What is pemphigoid?
Pemphigoid is a family of rare autoimmune diseases that causes blisters and rashes on the skin and mucous membranes. The body mistakenly sends antibodies to bind to skin cells. These antibodies set off a chain reaction that separates the lower layer of cells from the upper layers.
The condition can affect people of any age, but it tends to affect older adults. It can also develop during pregnancy or from the use of certain types of medications and therapies. While there is currently no cure for this disease, there are several treatment options.
All types of pemphigoid are caused by the immune system of aggressive healthy tissue. They appear as rashes and fluid-filled blisters. The types of pemphigoid differ in terms of where on the body the blisters occur and when they occur.
In bullous pemphigoid, the most common of the three types, blistering of the skin most often occurs on the arms and legs, where movement occurs. This includes the areas around the joints and in the lower abdomen.
Scar pemphigoid, also called mucosal pemphigoid, refers to blisters that form on the mucous membranes. This includes:
The most commonly affected sites are the mouth and eyes. The rash and blisters can start in one of these areas and spread to the others if left untreated. If left untreated in the eyes, it can cause scarring, which in turn can lead to blindness.
When blisters form during or shortly after pregnancy, it is called gestational pemphigoid. It used to be called herpes gestationis, although it is not related to the herpes virus.
Blisters usually develop during the second or third trimester but can occur at any time during pregnancy or up to six weeks after delivery. Blisters incline to form on the arms, legs, and abdomen.
Pemphigoids are not genetic (inherited), though there may be a genetic predisposition to developing the disease. A person who is hereditarily predisposed to a disorder carries a gene for the disease, but it may not be spoken unless it is triggered or “activated” in certain circumstances, for example, due to particular environmental factors. Currently, it is not possible to predict who can get these diseases.
It can present with itching, hive-shaped welts, and multiple blisters, called blisters. These are most often seen in:
The blisters can break open and become an open sore or ulcer. The fluid inside may be clear or contain some blood. The skin around the blisters may look normal or red. The blisters are usually located along the folds of the skin. You should seek medical courtesy from your healthcare provider if you think you might have bullous pemphigoid.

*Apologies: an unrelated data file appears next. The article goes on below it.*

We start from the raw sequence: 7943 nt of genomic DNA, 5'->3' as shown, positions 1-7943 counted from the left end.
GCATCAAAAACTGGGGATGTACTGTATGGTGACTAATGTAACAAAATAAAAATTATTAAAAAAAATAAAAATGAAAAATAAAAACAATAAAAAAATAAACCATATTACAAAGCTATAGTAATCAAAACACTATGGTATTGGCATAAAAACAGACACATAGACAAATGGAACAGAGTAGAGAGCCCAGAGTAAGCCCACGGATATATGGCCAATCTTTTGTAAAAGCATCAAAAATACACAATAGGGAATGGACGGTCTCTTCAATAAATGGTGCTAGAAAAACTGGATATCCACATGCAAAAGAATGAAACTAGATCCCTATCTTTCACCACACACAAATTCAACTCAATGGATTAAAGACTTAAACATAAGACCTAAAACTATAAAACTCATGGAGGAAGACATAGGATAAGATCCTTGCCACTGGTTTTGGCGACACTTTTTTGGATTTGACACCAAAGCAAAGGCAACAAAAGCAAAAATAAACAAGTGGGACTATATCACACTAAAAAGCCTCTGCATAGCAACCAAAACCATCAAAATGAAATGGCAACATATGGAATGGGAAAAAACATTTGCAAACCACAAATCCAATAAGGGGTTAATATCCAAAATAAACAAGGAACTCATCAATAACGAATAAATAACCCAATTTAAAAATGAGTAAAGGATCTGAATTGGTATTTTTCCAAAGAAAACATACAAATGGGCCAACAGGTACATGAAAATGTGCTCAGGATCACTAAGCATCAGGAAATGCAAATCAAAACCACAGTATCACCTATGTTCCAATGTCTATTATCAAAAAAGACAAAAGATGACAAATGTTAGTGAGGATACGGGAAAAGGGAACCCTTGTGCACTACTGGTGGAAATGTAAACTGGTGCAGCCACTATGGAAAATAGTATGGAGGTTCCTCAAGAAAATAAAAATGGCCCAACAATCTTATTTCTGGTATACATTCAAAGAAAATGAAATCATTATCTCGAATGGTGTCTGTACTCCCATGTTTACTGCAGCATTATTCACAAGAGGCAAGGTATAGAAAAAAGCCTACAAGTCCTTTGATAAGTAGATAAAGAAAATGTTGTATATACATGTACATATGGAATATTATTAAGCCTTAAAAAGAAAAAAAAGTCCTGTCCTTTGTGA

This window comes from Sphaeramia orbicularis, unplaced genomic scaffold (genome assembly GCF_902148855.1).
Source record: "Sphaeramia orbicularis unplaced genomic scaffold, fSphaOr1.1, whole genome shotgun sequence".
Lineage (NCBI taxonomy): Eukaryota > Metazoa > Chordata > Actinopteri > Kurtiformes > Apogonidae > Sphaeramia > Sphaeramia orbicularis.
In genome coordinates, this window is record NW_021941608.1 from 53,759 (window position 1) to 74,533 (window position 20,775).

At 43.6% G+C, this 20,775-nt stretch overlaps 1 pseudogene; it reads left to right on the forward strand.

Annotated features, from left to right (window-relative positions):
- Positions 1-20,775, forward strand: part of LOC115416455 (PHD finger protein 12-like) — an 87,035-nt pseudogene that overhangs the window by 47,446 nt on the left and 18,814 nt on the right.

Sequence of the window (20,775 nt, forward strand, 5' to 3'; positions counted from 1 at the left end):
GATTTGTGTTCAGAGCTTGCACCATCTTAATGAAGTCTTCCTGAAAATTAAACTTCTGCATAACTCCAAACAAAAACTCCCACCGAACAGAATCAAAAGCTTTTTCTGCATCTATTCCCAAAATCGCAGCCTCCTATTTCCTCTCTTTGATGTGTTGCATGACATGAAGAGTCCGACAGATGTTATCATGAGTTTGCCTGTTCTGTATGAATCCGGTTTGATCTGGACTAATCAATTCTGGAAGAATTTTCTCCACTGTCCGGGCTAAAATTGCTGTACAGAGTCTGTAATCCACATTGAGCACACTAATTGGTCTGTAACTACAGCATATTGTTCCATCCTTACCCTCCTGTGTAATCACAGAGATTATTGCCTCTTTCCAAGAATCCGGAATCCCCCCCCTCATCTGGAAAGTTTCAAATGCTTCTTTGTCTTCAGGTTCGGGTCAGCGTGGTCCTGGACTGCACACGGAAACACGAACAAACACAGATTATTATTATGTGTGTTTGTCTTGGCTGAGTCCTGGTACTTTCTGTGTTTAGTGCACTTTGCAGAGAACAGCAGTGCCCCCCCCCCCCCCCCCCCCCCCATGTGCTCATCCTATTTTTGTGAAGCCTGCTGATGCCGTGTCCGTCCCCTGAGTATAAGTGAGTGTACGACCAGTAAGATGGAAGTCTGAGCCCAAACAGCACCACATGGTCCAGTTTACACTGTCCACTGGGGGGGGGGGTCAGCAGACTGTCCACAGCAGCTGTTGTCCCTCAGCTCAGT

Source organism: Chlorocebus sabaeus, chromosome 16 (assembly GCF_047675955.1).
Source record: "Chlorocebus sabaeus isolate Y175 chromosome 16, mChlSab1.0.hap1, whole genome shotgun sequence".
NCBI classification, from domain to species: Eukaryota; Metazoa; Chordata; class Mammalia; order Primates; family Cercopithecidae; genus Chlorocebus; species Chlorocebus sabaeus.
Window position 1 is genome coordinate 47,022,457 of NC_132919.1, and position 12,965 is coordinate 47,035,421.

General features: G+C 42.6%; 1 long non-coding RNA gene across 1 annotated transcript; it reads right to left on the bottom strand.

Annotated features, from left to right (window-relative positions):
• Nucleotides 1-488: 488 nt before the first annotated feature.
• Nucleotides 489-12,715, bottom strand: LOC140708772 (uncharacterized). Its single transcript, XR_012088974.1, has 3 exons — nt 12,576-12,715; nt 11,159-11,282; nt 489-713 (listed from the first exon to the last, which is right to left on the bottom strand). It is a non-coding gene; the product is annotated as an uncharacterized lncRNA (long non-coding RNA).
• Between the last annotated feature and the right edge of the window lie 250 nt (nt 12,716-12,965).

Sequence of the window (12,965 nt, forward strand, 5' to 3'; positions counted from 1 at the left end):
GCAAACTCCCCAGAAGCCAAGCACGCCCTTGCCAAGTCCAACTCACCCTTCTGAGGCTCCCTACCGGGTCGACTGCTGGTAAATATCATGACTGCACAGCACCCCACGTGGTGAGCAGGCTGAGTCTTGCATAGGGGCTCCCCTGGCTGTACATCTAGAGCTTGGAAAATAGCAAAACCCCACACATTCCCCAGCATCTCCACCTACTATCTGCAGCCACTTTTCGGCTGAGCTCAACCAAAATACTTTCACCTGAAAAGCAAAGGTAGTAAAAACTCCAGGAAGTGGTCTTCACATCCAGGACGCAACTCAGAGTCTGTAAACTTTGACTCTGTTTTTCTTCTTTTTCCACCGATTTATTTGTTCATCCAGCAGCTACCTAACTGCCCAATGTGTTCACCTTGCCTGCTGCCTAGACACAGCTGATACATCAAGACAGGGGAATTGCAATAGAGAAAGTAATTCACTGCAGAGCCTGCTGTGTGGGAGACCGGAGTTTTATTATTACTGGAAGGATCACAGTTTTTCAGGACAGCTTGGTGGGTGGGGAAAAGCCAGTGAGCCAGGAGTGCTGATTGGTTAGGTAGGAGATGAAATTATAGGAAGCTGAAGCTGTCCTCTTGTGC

If there are characteristic blisters, doctors often diagnose bullous pemphigoid using a skin biopsy. For more unusual cases, such as those causing itchy rash without blisters, blood tests may also be required.
A doctor may order a biopsy to diagnose bullous pemphigoid and gestational pemphigoid. Bullous pemphigoid can be distinguished from other skin conditions that cause blisters by the presence of certain factors, such as:
- Head and neck are not affected
- Few or no mucous membrane symptoms
- Little or no bites or scars
The diagnosis of CP is usually made by a combination of a patient’s history, physical examination, and a biopsy of affected blisters or mucous tissue. Gestational pemphigoid is usually diagnosed by a skin biopsy. Doctors can differentiate the condition from other disorders by checking for the presence of antibodies in skin and blood samples.
Thyroid tests are often done to distinguish gestational pemphigoid from other autoimmune disorders that can cause similar symptoms, such as Grave’s disease.
It cannot be cured, but treatments are often very successful in relieving symptoms. Corticosteroids, also in pill or topical form, will likely be the first treatment your physician prescribes. These medications reduce inflammation and can help heal blisters and relieve itching. However, they can also cause significant side effects, especially from long-term use, so your doctor will lower your corticosteroid dose after the blisters disappear.
Another treatment option is to take medications that suppress your immune system, often in conjunction with corticosteroids. Immunosuppressants help but can put you at risk for other infections. Sure antibiotics, such as tetracycline, may also be prescribed to reduce inflammation and infection.
Your risk of this disease increases if you are middle-aged or older. The condition tends to be more common in people of Jewish or Middle Eastern descent.
Possible complications may include:
- Infection of your skin
- Infection that spreads to the bloodstream (sepsis)
- Malnutrition, because painful sores in the mouth make it difficult to eat
- Side effects of medications, such as high blood pressure and infections
- Death, if certain types of pemphigus are not treated